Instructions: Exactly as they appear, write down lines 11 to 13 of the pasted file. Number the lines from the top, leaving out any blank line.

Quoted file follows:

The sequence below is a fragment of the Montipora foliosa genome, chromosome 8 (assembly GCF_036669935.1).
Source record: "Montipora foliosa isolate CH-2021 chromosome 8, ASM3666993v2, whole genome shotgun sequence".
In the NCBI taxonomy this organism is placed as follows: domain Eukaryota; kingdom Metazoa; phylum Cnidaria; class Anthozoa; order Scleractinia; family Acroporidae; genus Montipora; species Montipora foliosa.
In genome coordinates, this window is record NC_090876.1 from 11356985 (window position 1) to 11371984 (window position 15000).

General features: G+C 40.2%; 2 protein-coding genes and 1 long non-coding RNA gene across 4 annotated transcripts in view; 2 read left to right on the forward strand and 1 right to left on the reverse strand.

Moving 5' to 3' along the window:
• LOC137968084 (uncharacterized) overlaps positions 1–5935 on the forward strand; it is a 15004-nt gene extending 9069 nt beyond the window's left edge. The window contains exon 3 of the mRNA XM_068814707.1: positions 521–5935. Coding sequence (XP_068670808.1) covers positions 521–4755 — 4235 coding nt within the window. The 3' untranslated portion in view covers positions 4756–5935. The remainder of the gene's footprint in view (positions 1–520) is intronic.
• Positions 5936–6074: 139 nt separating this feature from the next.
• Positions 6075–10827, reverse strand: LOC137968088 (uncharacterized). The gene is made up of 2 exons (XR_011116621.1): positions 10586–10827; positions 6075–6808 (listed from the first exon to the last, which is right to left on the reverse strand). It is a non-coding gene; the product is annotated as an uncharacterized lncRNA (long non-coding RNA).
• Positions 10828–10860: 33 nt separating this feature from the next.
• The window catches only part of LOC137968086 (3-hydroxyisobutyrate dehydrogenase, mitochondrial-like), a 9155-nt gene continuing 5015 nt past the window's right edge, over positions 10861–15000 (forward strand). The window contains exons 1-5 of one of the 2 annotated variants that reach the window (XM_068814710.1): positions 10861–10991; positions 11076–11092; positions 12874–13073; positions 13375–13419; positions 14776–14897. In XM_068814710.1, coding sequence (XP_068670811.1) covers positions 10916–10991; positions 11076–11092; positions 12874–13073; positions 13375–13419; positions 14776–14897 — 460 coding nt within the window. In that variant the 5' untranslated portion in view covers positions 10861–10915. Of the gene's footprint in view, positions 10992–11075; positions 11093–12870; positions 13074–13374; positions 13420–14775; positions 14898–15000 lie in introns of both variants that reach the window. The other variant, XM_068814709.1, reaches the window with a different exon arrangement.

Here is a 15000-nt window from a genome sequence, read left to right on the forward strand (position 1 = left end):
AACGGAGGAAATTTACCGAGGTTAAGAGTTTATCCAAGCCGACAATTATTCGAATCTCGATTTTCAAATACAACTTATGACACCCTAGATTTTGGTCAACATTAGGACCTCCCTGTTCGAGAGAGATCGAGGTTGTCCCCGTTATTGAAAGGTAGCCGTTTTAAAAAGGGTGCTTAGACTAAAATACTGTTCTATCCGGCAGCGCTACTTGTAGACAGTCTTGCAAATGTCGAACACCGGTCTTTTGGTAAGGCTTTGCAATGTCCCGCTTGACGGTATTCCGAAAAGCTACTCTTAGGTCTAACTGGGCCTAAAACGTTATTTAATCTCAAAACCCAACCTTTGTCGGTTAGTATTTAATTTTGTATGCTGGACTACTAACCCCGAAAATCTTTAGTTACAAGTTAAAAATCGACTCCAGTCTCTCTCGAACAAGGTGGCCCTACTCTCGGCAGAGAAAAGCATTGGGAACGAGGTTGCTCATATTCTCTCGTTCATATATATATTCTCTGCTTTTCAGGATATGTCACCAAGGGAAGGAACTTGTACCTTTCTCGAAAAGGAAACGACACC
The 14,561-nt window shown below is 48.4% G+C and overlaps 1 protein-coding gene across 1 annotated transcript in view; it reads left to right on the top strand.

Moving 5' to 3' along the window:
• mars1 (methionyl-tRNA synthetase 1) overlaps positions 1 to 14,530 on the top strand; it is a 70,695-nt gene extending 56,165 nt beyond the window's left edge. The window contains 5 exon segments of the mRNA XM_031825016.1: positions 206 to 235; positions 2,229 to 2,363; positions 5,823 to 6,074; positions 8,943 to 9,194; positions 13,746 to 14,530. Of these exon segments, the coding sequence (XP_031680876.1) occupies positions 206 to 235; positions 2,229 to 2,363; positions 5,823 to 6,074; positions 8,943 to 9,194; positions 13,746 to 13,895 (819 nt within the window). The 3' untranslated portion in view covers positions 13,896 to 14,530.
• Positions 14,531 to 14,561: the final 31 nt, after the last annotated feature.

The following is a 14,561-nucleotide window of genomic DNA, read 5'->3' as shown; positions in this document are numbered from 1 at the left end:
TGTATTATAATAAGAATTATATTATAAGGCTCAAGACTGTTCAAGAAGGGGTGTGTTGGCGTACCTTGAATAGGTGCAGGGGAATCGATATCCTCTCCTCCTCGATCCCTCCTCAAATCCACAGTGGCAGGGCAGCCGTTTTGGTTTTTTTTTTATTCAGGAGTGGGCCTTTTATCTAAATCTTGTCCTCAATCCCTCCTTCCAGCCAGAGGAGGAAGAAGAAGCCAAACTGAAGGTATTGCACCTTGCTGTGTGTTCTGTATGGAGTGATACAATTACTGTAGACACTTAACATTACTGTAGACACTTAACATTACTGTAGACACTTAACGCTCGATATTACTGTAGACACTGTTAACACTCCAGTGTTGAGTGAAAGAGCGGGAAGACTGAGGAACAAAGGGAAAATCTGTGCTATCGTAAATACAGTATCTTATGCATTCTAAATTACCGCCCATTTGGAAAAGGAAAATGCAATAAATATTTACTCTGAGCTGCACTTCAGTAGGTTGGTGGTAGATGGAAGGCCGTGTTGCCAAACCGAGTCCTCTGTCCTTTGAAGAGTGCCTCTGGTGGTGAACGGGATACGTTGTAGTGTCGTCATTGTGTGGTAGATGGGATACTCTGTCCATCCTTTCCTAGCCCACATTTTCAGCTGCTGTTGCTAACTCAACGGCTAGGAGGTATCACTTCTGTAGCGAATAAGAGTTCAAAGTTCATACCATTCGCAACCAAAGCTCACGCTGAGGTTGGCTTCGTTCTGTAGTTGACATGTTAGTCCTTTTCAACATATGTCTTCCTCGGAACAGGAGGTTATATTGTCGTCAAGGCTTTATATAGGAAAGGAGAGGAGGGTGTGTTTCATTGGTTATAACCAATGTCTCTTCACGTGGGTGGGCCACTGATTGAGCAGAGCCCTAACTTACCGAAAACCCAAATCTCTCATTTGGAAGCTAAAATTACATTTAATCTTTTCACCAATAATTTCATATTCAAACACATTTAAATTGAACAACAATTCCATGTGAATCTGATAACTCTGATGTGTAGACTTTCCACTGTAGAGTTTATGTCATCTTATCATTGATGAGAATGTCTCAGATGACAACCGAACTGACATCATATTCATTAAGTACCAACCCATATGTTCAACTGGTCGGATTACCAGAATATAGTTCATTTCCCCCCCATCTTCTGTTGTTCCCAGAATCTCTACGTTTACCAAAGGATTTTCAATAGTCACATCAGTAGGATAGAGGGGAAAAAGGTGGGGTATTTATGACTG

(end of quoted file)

• The window catches only part of LOC137968086 (3-hydroxyisobutyrate dehydrogenase, mitochondrial-like), a 9155-nt gene continuing 5015 nt past the window's right edge, over positions 10861–15000 (forward strand). The window contains exons 1-5 of one of the 2 annotated variants that reach the window (XM_068814710.1): positions 10861–10991; positions 11076–11092; positions 12874–13073; positions 13375–13419; positions 14776–14897. In XM_068814710.1, coding sequence (XP_068670811.1) covers positions 10916–10991; positions 11076–11092; positions 12874–13073; positions 13375–13419; positions 14776–14897 — 460 coding nt within the window. In that variant the 5' untranslated portion in view covers positions 10861–10915. Of the gene's footprint in view, positions 10992–11075; positions 11093–12870; positions 13074–13374; positions 13420–14775; positions 14898–15000 lie in introns of both variants that reach the window. The other variant, XM_068814709.1, reaches the window with a different exon arrangement.

Here is a 15000-nt window from a genome sequence, read left to right on the forward strand (position 1 = left end):
AACGGAGGAAATTTACCGAGGTTAAGAGTTTATCCAAGCCGACAATTATTCGAATCTCGATTTTCAAATACAACTTATGACACCCTAGATTTTGGTCAACATTAGGACCTCCCTGTTCGAGAGAGATCGAGGTTGTCCCCGTTATTGAAAGGTAGCCGTTTTAAAAAGGGTGCTTAGACTAAAATACTGTTCTATCCGGCAGCGCTACTTGTAGACAGTCTTGCAAATGTCGAACACCGGTCTTTTGGTAAGGCTTTGCAATGTCCCGCTTGACGGTATTCCGAAAAGCTACTCTTAGGTCTAACTGGGCCTAAAACGTTATTTAATCTCAAAACCCAACCTTTGTCGGTTAGTATTTAATTTTGTATGCTGGACTACTAACCCCGAAAATCTTTAGTTACAAGTTAAAAATCGACTCCAGTCTCTCTCGAACAAGGTGGCCCTACTCTCGGCAGAGAAAAGCATTGGGAACGAGGTTGCTCATATTCTCTCGTTCATATATATATTCTCTGCTTTTCAGGATATGTCACCAAGGGAAGGAACTTGTACCTTTCTCGAAAAGGAAACGACACC